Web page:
The joy of prints..

While on a trip to the homeland I was reminded of the importance a photographic print can have.
Upon clearing an old drawer my Scottish Auntie Morag found a portrait I had made of my late Uncle Les. I worked out that the print must of been in there for almost 30 years at a time when portraits were my thing and all I had was a canon camera and a 50mm lens. It was a cracking image and surprisingly sharp. Yes, the printing was a little heavy handed (made in my bedroom/ makeshift darkroom) but it was great to see.
The portrait now takes pride of place in my Aunties house and is a wonderful reminder of a great man.
It saddens me to think that in this age of the social network the only things being found in draws are old phone chargers instead of photographs and memories.


A day out..

My move from film to digital has been a lot smoother than I thought it might be. In fact I appear not be the least bit sad, or nosalgic for that matter..
Shooting with a medium format sensor has definately helped, producing beautifully smooth tones and controlled highlights.
I still do a single frame, as I did before with 4/5, and tend not to look at the preview unless the light is being particulary crafty. Old habits die hard I guess..


Read This..

I have put this on here as I think its relivent to all photographers working today. Of course each photographer works differently, but we have all been asked to work for free, as a favor, for the children, at some point.
In my opinion, no one should be asked to work for free.

Louder Than War likes a debate (join the Louder Than War Facebook page for updates on all these issues and topics and debates)  and the rights issue over photographs is a hot topic. Photographer Pat Pope has written An Open Letter to Garbage over this issue…
Dear Shirley, Butch, Duke and Steve
I don’t know if you will remember me, my name’s Pat Pope and across a few years in the nineties I worked for you as a photographer. That’s one of my photos of you accompanying this letter. I worked pretty hard on that photo – actually, throughout my time as a photographer I hope I’ve always worked hard to make all the artists I’ve had the opportunity to shoot look as good as they can.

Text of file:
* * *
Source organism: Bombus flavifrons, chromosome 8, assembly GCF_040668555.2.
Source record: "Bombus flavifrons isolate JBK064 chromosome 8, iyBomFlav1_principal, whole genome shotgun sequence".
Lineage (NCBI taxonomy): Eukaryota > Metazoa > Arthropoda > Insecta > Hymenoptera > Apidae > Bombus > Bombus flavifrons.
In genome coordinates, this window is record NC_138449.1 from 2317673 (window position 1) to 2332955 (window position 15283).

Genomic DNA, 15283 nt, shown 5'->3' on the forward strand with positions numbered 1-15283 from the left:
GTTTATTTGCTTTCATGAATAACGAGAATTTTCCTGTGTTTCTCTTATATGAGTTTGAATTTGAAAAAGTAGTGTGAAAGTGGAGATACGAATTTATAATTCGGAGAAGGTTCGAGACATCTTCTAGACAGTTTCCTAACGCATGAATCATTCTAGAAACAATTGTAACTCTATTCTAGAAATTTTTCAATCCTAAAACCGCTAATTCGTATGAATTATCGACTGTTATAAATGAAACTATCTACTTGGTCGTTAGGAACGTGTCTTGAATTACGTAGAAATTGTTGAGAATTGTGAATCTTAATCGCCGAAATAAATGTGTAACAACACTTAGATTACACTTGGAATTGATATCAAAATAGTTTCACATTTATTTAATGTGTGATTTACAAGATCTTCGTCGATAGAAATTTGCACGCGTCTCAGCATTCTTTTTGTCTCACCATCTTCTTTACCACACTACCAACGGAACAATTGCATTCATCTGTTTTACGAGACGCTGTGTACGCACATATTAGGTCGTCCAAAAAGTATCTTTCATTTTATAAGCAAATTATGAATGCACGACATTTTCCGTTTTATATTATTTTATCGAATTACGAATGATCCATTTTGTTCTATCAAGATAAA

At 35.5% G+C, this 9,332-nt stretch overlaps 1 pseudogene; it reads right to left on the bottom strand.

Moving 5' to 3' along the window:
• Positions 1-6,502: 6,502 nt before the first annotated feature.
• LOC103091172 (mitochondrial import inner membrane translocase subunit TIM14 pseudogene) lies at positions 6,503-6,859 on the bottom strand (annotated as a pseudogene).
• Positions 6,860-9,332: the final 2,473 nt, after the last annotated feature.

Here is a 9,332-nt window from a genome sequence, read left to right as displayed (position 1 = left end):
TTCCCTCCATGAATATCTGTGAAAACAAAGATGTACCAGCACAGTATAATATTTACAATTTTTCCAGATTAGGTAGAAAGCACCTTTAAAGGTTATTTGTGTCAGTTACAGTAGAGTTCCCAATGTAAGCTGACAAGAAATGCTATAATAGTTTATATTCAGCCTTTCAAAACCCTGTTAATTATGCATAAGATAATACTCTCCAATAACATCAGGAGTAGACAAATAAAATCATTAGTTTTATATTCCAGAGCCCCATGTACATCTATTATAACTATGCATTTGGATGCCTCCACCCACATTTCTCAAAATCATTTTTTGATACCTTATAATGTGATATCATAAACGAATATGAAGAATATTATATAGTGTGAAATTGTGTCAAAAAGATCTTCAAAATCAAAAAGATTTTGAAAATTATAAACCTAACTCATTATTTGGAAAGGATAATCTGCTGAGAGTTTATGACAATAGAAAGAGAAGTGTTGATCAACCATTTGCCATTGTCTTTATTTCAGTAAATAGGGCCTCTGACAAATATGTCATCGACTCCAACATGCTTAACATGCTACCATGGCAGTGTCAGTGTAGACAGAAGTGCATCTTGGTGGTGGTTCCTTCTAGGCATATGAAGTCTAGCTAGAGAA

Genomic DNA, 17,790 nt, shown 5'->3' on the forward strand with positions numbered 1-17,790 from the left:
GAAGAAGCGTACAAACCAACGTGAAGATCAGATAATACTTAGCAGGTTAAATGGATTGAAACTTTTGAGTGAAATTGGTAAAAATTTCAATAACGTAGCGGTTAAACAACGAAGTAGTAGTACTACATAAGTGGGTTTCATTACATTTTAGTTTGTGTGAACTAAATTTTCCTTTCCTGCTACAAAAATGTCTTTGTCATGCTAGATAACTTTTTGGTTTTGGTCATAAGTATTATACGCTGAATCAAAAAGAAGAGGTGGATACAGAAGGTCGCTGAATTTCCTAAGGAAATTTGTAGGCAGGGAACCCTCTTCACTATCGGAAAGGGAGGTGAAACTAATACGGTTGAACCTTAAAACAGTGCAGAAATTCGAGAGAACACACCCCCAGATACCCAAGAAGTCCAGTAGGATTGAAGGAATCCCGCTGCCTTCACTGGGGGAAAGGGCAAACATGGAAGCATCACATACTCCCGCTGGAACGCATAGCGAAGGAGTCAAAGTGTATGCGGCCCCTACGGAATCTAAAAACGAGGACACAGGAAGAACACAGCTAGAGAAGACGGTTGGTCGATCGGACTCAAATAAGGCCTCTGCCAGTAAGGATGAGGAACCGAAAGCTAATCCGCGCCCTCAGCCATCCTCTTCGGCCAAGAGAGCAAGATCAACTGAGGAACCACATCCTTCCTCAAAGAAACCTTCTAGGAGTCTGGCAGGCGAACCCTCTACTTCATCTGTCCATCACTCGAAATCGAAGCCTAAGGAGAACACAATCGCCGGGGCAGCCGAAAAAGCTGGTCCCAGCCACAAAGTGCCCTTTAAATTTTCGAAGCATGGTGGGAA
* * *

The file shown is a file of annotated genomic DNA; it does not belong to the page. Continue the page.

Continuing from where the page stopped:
Today I received an email from your management company Big Picture Music Co. It’s a very nice email, and in it they announce that you’re working on a book about the band which you plan to self-release next year. The email says that you really like some of the photos I took of you and would like to use them in your book. It also says that in return for the use of my photos you will give me a “proper credit” but that given it is planned to be a self release the budget is “financially limited”, by which your management company mean “we’re not going to pay you”. So I wanted to ask you a couple of questions, and I wanted to do it publicly because I think it’s important that people know what your answer is. I don’t expect as many people will see this Open Letter as Shirley’s recent message to Kanye West, but I think it’s important we know where you, as artists, stand.
Q1: I’m a firm believer that musicians and artists deserve to be paid for their work. I’ll sign any petition that’s out there supporting that concept, and even when I choose to stream rather than buy, I’m one of the fans of your band that will pay for a premium service because I think you should be paid. That’s my point of view. Is it yours? When you think about artists being paid, does that include photographers? Do you think “content providers”, whatever the hell that means, deserve to be paid for their work, or is that a special category for musicians? If I want to release a music album, can I use your music in it if I give you a “proper credit”?
Q2: If you’re putting together a book, presumably someone at your management company or somebody in the band has written a budget. And if there’s a budget, somewhere in that budget, against the line for “use of photos” somebody has written “no need to pay, we’ll just give them a proper credit and get them for free”. Against all the other lines, for writing, for printing, for distribution, for retailing, for marketing, for the management company, for the band, for Uncle Tom Cobbley and all, somebody, somewhere, working for you, has written a number down because that’s what it costs. But that same person has written zero for photos, because that content, in their opinion, they can get for free. Who is that person? As a band are you happy to be employing someone who thinks like that? Because it seems to me that the person who writes down “zero for photos” today is the same person who will write down “zero for music” tomorrow because they don’t respect the “content providers”.
By writing this open letter, I’m obviously committing professional suicide when it comes to ever working with you again, and probably it won’t do my reputation any good within the music industry to be seen as troublemaker. Obviously that worries me, but it worries me more that musicians and others are saying one thing publicly about the needs for artists to be paid for their work whilst privately people working for them are doing exactly the opposite. I’m not accusing you personally of being hypocrites, I don’t know how involved you are in this process, but I’m letting you know it’s happening and it’s happening in your name.
So, very respectfully, …….no.
No, you don’t have my permission to use my work for free. I’m proud of my work and I think it has a value. If you don’t think it has any value, don’t use it. I’m saying no to a budget that says you can take my work for free and make money out of it.
Thanks, and still a fan of the band
Pat Pope
PS: Just so you know, this is actually an improvement on the management of your “Absolute Garbage” album where the record company just used my work without even asking. I only found this out when I went into a shop and bought a copy, which, when you think about it, has a certain irony.